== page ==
Though the name of his mother varies in different texts, it is unanimously contended that Kumbhakarana was born by sage Vishravas, a descendent of Brahma, and was indisputably Ravana’s younger brother. Ravana and Kumbhakarana were gods born as demons by the curse of sage Sanaka, Sanandana and other sages they had treated arrogantly. When born as Ravana and Kumbhakarana, for their redemption they entered into penance. Ravana was able to propitiate Brahma first and won from him the boon that he would not be killed by any god, and if ever, only by a human being. It greatly upset gods who feared that if Kumbhakarana too obtained such boon, the two brothers would throw them away from Indra loka, their abode, whenever it pleased them. Hence they prayed Saraswati to sit on Kumbhakarana’s tongue and corrupt his words which he uttered praying for Brahma’s boon. Saraswati accepted. In the course of time, pleased with Kumbhakarana’s penance when Brahma expressed his desire to grant a boon, he prayed for ‘Nirdevatvam’, that is, let the world be without ‘devas’ – gods. However, Saraswati, enshrining his tongue corrupted ‘Nirdevatvam’ as ‘Nidravatvam’, that is, sleep for ever. Brahma granted the prayer and provided that he would sleep continuously for six months and would get up for some time to eat and then would again retire to bed for six months.
The painting portrays the occasion when in the course of his battle against Rama Ravana has lost most of his sons and other prominent warriors. Suddenly it comes to his mind that his younger brother, Kumbhakarana, a mighty invincible warrior, was asleep and that he could still turn the balance in his favour. He hence orders that Kumbhakarana be woken up and summoned. As was the established custom, an army of servants with huge amounts of food was posted close to him for hungry as he was for six months when he was asleep he craved for food as soon as he woke. The painting represents a voluminous figure of Kumbhakarana, so massive in size that the animal that he is putting in his mouth looks like a tiny mouse.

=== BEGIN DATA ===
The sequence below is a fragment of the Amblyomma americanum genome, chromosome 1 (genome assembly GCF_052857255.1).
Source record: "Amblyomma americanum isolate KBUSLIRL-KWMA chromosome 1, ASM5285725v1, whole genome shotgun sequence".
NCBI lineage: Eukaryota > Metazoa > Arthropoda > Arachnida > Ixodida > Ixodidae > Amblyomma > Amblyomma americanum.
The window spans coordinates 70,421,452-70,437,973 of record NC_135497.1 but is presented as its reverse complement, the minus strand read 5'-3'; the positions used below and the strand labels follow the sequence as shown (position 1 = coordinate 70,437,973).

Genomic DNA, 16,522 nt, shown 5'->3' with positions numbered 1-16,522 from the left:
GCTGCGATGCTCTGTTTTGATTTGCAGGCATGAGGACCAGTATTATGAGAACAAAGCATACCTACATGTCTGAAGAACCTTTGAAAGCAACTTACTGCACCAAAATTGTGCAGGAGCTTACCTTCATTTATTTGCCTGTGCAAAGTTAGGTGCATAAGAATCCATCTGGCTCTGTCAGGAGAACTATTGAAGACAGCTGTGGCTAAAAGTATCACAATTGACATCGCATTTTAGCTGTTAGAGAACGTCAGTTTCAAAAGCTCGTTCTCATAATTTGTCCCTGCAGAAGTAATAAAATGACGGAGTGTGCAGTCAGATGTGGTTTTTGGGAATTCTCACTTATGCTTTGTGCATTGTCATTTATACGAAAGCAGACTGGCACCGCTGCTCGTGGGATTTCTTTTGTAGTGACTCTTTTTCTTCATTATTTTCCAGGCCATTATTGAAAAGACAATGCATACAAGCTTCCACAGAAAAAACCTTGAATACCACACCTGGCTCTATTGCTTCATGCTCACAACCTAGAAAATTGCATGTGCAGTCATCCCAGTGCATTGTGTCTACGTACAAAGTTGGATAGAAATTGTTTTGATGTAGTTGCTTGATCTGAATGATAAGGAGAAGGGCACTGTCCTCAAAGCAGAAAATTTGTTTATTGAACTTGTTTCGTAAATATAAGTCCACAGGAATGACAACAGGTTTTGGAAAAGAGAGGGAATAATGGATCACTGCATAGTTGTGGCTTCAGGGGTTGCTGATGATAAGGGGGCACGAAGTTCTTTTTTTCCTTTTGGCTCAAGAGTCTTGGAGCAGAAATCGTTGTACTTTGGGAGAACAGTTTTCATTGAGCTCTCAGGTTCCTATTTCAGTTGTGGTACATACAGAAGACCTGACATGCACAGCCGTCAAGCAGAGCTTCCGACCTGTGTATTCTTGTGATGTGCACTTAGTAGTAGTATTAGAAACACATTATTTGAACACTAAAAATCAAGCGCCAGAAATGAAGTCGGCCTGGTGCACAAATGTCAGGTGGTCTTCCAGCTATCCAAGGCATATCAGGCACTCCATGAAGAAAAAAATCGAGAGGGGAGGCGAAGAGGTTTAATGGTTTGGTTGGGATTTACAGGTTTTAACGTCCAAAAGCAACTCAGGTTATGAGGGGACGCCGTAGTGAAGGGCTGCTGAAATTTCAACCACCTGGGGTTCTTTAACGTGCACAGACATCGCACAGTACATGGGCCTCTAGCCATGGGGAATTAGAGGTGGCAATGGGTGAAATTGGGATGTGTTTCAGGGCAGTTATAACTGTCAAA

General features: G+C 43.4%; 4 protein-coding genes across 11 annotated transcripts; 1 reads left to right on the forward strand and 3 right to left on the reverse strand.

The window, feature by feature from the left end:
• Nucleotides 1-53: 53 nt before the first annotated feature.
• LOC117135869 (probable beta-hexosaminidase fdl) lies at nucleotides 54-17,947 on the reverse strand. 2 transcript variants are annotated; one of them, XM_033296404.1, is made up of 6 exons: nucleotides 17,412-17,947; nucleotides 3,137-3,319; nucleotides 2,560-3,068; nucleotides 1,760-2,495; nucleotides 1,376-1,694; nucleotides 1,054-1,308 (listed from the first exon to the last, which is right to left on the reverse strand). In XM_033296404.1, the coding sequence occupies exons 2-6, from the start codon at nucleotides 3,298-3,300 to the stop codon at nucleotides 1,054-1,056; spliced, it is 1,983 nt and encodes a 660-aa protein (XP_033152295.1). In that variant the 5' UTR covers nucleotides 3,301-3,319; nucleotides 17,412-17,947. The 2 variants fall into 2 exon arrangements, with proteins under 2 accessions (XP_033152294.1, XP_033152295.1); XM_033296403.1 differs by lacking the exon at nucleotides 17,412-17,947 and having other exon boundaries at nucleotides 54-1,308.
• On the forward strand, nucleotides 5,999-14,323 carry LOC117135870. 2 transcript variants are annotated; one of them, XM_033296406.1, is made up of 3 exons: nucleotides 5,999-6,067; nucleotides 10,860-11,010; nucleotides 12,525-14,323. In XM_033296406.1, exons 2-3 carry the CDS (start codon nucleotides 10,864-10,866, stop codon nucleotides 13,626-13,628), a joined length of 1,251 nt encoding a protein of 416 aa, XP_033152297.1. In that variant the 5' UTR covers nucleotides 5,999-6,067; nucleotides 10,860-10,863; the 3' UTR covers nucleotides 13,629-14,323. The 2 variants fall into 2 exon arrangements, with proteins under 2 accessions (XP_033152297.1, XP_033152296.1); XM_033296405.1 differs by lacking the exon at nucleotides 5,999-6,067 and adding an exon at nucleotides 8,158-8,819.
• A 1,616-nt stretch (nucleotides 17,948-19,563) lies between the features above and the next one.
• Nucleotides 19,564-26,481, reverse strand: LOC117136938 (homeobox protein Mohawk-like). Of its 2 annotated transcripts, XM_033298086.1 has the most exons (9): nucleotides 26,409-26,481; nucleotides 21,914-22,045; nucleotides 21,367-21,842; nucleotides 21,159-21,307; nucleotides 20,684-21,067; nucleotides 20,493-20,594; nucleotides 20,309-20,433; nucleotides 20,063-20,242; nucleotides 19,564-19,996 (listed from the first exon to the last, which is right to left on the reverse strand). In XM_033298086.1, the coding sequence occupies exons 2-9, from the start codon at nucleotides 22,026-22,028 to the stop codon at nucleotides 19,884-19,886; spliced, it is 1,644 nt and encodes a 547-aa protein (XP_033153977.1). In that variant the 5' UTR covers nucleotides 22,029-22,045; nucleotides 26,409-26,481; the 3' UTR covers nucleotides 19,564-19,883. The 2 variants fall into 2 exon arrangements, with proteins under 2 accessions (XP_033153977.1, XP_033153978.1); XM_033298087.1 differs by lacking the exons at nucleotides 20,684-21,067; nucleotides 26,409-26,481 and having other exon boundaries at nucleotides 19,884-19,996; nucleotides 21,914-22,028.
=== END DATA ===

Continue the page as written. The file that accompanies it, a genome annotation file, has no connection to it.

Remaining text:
Not disarrayed as one getting up after the six months’ sleep should have been, the artist has preferred portraying Kumbhakarana’s figure much like a Brahmin rather than a demon, with sandal paste marks on forehead, arms and breast, wearing a saffron ‘antariya’ – lower wear, as if he has just bathed and performed worship-rites. His figure reveals great freshness alien to someone getting up after six month-long sleep. In such portrayal reflects the other aspect of Kumbhakarana’s personality. As scriptural tradition testifies, besides that Kumbhakarana was a great devotee of Shiva and as born to a sage was a Brahmin, he did not approve Ravana’s act of abducting someone’s wife, though being younger he said that he would obey his brother’s orders. Perhaps for portraying this ethical bent of Kumbhakarana’s mind the artist has painted him as huge bodied demon-like eating an animal but not in a ferocious or loathsome form.
This description by Prof. P.C. Jain and Dr. Daljeet. Prof. Jain specializes on the aesthetics of literature and is the author of numerous books on Indian art and culture. Dr. Daljeet is the curator of the Miniature Painting Gallery, National Museum, New Delhi. They have both collaborated together on a number of books.